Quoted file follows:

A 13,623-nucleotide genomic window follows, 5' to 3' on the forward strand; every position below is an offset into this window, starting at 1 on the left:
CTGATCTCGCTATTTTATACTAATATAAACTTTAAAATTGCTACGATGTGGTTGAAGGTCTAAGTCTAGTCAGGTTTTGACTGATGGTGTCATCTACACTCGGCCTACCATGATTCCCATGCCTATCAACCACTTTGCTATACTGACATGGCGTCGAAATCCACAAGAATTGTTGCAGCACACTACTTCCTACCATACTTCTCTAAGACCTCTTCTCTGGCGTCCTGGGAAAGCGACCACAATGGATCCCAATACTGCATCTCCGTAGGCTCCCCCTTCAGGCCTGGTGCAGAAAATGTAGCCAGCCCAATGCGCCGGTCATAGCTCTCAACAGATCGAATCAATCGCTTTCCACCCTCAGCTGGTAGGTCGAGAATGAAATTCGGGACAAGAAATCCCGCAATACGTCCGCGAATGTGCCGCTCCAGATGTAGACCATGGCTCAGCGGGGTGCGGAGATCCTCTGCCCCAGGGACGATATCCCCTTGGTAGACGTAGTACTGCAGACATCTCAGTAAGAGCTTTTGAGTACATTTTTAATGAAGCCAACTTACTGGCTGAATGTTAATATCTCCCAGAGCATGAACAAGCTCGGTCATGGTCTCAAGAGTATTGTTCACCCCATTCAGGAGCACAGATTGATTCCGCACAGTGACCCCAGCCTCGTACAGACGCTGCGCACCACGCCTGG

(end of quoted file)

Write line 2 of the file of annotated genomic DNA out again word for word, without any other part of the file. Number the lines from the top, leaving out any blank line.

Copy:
CTGATCTCGCTATTTTATACTAATATAAACTTTAAAATTGCTACGATGTGGTTGAAGGTCTAAGTCTAGTCAGGTTTTGACTGATGGTGTCATCTACACTCGGCCTACCATGATTCCCATGCCTATCAACCACTTTGCTATACTGACATGGCGTCGAAATCCACAAGAATTGTTGCAGCACACTACTTCCTACCATACTTCTCTAAGACCTCTTCTCTGGCGTCCTGGGAAAGCGACCACAATGGATCCCAATACTGCATCTCCGTAGGCTCCCCCTTCAGGCCTGGTGCAGAAAATGTAGCCAGCCCAATGCGCCGGTCATAGCTCTCAACAGATCGAATCAATCGCTTTCCACCCTCAGCTGGTAGGTCGAGAATGAAATTCGGGACAAGAAATCCCGCAATACGTCCGCGAATGTGCCGCTCCAGATGTAGACCATGGCTCAGCGGGGTGCGGAGATCCTCTGCCCCAGGGACGATATCCCCTTGGTAGACGTAGTACTGCAGACATCTCAGTAAGAGCTTTTGAGTACATTTTTAATGAAGCCAACTTACTGGCTGAATGTTAATATCTCCCAGAGCATGAACAAGCTCGGTCATGGTCTCAAGAGTATTGTTCACCCCATTCAGGAGCACAGATTGATTCCGCACAGTGACCCCAGCCTCGTACAGACGCTGCGCACCACGCCTGG